Long-Term MemoriesThe Good, the Bad, and the Ugly
Traumatic memories haunt the lives of people suffering from post-traumatic stress disorder, or PTSD, and other illnesses. Fortunately, recent research into the changeability of long-term memories may someday develop into treatments for such individuals. But before this can happen, researchers must determine just how effectively the fear associated with older memories—especially those involved in PTSD—can be reduced and for how long.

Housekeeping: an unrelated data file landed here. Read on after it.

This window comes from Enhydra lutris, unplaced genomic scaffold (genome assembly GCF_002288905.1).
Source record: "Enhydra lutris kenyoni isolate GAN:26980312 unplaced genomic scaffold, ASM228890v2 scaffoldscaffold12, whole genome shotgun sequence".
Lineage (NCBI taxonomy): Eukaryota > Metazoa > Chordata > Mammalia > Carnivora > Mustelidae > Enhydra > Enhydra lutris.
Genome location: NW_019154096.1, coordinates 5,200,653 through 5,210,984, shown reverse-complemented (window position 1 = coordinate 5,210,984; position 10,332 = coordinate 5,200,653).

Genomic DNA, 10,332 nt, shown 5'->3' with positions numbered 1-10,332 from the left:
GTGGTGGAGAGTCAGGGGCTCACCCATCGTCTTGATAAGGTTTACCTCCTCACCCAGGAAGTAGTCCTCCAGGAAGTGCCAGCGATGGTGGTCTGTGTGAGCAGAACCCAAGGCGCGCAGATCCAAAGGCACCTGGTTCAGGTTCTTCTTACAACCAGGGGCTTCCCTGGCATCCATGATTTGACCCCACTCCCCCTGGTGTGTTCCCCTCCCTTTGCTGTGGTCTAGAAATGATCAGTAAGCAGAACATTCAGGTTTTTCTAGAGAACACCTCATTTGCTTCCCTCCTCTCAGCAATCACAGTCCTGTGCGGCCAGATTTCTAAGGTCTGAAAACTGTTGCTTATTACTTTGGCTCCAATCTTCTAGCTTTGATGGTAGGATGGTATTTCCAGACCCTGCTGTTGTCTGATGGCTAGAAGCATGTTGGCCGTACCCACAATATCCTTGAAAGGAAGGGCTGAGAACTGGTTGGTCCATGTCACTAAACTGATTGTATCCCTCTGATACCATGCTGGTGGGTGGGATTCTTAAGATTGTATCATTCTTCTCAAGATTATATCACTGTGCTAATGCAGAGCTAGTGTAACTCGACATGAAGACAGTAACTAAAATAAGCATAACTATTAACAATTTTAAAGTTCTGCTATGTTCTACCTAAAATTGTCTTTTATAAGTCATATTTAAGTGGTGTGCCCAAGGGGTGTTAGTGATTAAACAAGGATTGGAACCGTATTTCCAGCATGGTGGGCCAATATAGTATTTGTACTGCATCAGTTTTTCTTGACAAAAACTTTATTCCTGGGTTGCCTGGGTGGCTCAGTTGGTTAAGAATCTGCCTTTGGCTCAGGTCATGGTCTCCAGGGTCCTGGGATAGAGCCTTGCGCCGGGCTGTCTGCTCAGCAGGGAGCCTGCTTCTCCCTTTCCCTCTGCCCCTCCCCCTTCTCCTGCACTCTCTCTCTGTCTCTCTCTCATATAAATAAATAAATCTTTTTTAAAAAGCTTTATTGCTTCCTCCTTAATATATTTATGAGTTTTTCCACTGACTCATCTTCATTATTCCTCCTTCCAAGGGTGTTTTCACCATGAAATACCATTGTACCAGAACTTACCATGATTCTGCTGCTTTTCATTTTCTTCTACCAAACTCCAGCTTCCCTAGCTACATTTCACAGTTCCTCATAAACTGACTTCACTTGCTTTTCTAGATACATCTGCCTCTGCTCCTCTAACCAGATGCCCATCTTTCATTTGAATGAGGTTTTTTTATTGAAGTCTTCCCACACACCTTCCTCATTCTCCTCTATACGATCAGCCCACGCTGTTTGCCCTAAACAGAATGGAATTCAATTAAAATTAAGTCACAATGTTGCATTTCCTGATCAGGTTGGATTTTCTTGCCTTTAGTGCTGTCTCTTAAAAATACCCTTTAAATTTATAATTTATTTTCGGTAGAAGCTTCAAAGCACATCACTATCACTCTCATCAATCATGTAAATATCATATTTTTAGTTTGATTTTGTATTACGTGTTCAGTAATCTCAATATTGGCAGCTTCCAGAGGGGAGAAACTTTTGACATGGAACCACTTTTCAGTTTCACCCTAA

Toward a New Treatment for Traumatic Memories
Whether the result of violence, war, or disaster, the intrusive memories that haunt people with post-traumatic stress disorder (PTSD) cannot always be healed through psychotherapy or current medications. Now research on the biological basis of memory offers the hope of new drug treatments that may be able to lessen the disabling fear associated with traumatic memories and perhaps even fundamentally alter them. Neuroscientists Jacek Debiec, M.D., Ph.D., and Margaret Altemus, M.D., argue that this possibility raises profound ethical and philosophical questions that must be examined even as researchers work to relieve the suffering of PTSD.